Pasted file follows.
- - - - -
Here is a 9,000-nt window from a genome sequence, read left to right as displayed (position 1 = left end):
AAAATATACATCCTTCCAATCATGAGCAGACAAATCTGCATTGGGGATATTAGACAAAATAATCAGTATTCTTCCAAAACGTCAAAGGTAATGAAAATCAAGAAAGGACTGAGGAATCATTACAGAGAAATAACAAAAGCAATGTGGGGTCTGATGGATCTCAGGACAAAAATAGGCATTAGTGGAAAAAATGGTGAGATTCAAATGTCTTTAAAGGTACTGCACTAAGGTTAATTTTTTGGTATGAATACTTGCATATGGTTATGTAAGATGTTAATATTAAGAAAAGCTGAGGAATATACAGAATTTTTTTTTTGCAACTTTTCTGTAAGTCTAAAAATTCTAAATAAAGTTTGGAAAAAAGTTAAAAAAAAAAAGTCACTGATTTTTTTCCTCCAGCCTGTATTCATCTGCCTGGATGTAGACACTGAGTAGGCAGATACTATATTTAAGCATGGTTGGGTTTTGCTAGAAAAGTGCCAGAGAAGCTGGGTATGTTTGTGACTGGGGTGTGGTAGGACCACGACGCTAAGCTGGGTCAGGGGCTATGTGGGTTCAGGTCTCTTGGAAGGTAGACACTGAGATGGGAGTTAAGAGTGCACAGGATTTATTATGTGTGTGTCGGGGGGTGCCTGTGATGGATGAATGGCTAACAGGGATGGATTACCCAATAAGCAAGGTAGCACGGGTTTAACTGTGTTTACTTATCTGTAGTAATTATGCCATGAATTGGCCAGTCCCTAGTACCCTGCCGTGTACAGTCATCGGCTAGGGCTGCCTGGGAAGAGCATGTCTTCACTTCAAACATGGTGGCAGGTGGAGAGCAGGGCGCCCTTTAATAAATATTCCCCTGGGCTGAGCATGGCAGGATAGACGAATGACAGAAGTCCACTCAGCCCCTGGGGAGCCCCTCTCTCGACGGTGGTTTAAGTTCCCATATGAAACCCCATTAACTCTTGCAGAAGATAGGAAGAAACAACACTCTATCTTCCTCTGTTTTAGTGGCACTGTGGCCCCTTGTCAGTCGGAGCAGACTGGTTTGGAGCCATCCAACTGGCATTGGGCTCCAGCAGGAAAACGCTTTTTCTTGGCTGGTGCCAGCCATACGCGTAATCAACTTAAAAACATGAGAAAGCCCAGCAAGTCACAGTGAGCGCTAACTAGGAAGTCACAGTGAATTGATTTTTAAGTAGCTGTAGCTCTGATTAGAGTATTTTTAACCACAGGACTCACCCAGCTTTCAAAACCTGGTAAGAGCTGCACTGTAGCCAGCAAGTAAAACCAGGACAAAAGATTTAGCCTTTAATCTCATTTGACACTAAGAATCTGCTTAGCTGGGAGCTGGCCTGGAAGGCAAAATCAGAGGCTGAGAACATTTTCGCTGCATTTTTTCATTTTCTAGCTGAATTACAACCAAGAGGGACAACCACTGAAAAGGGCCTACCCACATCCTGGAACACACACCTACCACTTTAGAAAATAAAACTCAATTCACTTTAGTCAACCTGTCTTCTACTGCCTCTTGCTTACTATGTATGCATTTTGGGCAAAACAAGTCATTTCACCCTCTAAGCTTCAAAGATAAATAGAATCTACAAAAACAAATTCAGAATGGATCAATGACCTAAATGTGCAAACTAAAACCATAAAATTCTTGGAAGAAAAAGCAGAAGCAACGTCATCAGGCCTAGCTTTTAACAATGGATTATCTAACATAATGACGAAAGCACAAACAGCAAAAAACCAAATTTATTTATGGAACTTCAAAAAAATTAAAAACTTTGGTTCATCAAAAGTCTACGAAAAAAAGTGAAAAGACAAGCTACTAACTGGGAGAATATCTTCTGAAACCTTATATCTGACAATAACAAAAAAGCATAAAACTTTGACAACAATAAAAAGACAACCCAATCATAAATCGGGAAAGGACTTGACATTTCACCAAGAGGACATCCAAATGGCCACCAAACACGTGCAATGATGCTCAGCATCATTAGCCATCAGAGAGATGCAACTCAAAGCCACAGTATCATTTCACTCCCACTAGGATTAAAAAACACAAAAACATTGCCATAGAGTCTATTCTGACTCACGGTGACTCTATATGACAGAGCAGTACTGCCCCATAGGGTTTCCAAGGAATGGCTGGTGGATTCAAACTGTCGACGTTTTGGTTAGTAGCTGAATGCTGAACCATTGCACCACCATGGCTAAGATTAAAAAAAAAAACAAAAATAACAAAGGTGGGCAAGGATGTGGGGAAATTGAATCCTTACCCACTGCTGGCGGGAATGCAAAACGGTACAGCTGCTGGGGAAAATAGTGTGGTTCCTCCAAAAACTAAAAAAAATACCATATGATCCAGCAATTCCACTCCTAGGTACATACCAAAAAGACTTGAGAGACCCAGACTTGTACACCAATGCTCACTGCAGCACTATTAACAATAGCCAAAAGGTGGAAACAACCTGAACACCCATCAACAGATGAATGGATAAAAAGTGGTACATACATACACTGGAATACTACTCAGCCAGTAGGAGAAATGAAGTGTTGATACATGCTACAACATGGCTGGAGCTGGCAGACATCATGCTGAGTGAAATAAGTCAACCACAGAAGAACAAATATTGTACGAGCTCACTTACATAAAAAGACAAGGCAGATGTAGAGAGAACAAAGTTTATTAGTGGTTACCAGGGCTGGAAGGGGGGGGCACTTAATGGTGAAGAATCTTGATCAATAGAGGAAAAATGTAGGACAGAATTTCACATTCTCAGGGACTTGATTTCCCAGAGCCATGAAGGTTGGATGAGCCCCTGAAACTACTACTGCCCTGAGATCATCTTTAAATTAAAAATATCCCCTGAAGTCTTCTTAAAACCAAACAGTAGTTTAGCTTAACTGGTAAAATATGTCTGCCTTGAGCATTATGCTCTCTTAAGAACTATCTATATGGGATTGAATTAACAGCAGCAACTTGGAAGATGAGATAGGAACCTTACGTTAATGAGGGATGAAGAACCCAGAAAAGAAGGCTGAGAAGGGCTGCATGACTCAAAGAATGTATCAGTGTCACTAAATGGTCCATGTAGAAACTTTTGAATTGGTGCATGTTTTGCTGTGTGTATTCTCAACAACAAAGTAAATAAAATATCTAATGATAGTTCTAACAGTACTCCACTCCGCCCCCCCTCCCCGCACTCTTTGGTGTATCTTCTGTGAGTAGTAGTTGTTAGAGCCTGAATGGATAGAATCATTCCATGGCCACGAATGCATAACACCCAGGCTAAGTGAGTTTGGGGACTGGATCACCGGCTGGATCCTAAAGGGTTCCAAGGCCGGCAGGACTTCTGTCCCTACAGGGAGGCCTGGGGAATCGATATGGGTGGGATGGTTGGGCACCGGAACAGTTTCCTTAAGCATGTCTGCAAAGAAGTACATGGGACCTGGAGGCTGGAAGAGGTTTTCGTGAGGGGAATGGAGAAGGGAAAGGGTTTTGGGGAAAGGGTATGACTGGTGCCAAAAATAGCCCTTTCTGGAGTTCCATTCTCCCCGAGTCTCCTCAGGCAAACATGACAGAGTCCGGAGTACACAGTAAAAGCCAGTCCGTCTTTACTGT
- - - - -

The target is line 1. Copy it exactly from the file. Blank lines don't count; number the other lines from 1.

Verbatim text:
Here is a 9,000-nt window from a genome sequence, read left to right as displayed (position 1 = left end):